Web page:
Today's postings

  1. [Baren 45236] Dragons galore! (David Bull)
  2. [Baren 45237] Describing prints (jennifermartindale #
  3. [Baren 45238] Baren Member blogs: Update Notification (Blog Manager)
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Message 1
From: David Bull
Date: Fri, 16 Mar 2012 09:38:58 GMT
Subject: [Baren 45236] Dragons galore!
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It's time for the annual announcement of Matsumura-san's new year card

Again, Sadako-san has scanned them all in for him, and created a set
of pages ...

- after clicking the Dragon, the following pages are arranged in
(Japanese) alphabetical order. Some groups are larger than others -
just follow the little arrows at the side of each 3x6 display panel.
- the thumbnails are all linked to enlargements
- it seems that Matsumura-san has moved some of his old web pages, so
images from the years 2000~2003 are lost in cyberspace somewhere ...

If you want to send a 'thank you' to Sadako (Pippimama on the 'net)
for the work, you can do so through the contact link on her (not-very-
frequently-updated-in-English) garden website at:

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Message 2
From: jennifermartindale #
Date: Fri, 16 Mar 2012 10:34:37 GMT
Subject: [Baren 45237] Describing prints
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Our local town Art Club want to distinguish between what I tend to describe as 'Artist Hand Made' prints and 'Mechanical Reproductions'. We have nothing against either, but do not want the Giclee type prints being hung as Original Artist Made Prints, which is what people are offering them as. Our last Open exhibition Hand-in turned into a rather unseemly argument on the subject as I refused entry to these giclee prints being offered as original art. Help! I would be grateful for ideas on clear descriptions to separate the differences. Thank you.

Digest Appendix

Postings made on [Baren] members' blogs
over the past 24 hours ...

Subject: Arts of Japan series : print #1 - keyblock finished
Posted by: Dave Bull

The keyblock for the first print in the new series is now 'finished'. It'll almost certainly need some touch-up work after we get to the test printing stage, but for now, this is as far as I can take it:

It has turned out pretty well. I selected an extremely hard block of wood for this one, because of the small-scale of the linework, and the wood held up no matter how thin the lines became.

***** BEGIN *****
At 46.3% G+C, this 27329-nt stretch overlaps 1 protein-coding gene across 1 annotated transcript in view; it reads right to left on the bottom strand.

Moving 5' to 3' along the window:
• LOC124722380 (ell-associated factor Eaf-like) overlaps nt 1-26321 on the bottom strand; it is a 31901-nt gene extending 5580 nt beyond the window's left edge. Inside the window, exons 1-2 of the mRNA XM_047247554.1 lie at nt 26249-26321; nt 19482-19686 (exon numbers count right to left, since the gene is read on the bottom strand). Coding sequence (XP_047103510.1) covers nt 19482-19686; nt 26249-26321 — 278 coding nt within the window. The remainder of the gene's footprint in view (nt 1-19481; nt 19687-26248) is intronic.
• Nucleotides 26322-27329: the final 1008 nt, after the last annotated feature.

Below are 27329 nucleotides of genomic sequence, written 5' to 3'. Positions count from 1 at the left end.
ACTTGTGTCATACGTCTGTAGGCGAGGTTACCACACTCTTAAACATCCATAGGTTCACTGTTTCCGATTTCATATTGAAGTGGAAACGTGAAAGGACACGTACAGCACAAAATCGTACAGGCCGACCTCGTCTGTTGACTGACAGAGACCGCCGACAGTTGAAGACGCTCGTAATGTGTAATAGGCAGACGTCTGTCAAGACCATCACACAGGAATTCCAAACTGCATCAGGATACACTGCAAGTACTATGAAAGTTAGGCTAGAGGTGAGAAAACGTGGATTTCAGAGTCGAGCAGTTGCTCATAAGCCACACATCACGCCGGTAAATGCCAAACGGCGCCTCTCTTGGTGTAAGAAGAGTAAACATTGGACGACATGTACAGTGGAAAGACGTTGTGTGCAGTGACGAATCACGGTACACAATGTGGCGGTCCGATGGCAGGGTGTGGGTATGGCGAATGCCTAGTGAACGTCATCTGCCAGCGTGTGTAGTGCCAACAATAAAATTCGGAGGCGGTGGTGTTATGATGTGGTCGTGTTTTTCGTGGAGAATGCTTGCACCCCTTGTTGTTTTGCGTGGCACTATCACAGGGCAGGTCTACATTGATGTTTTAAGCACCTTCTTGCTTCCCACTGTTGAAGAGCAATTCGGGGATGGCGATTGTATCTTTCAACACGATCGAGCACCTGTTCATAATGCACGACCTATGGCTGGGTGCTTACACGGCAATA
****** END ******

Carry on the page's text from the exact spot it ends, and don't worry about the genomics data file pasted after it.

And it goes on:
(entry continues here ...)

This item is taken from the blog Woodblock RoundTable.
'Reply' to Baren about this item.

Subject: Mixed Feelings #1: Dirt
Posted by: Annie B


Japanese-method woodblock (moku hanga) with transfer drawing
Image size: 10.25" x 17" (26 x 43 cm)
Paper size: 12.5" x 19" (63.5 x 98 cm)
Paper: Shikoku White
Edition: 10

This print is the first in a series that examines cliches we have about money that use the same metaphor for both wealth and poverty. Here we have sayings that compare both great wealth and abject poverty to dirt and filth. Does this mean that we see money itself as unclean?

The print was made with two blocks of wood, one uncarved for applying the dirty texture and one carved with the "Filthy Rich" text and printed with brown:


The "dirt poor" handwriting (modeled on my father's handwriting) was done with a technique known as transfer drawing. First I printed out the handwriting on laser paper. Then I inked the back:

[Long item has been trimmed at this point. The full blog entry can be viewed here]

This item is taken from the blog woodblock dreams.
'Reply' to Baren about this item.

Subject: Across the USA, two more citizens
Posted by: Maria

Ellen Shipley in Santa Clarita, California USA sends this block and words:
Pigeons are ever-present denizens of a city, and what is more ubiquitous than a pigeon on a balcony?  Something has caught her attention however, and she'll soon be winging away.

When we lived in an apartment we put a feeder on our balcony to attract the neighborhood finches.  But word spread among the feathery folk and soon we had party crashers.  The jays were bullies and threw seed all over the balcony.  But the pigeons were the worst.  They ate so much seed they waddled.  Sadly we had to stop feeding the finches, who had long ago been chased away.  It's a bird eat seed world out there.

What cool images on the paper! Thank you.

Meanwhile across the country, Eric Hoffman from Warwick, Rhode Island USA sends his contribution:
I thought long and hard about this incredible project, The City of The World, and decided that my contribution would reference one of my favorite places to visit every time I visit a new city: The Used Record Store. Music like so many other things is quickly becoming ALL digital, to be downloaded and played in an instant from a computer. While I love the convenience of this new technology, my heart will always be in an actual record store. The smell of the old jackets, the history of how they ended up there, and the big beautiful artwork! I have always thought actual records sound so warm and beautiful on a turntable. The record store is a dying breed with more closing year by year.

My image for the City is one of excitement! The surprise and absolute amazement of finding an nice clean copy of an old John Coltrane album in a record bin! Pure magic, pure bliss! I primarily work in relief engraving, and a large body of my work features various 1950's Blue Note jazz musicians in their prime creating some of the most phenomenal sounds ever recorded! Every city needs music. Every city needs Jazz! That's my idea for The City of The World!!!!

My engravings can be found on my website -

[Long item has been trimmed at this point. The full blog entry can be viewed here]

This item is taken from the blog MCPP Puzzle Prints.
'Reply' to Baren about this item.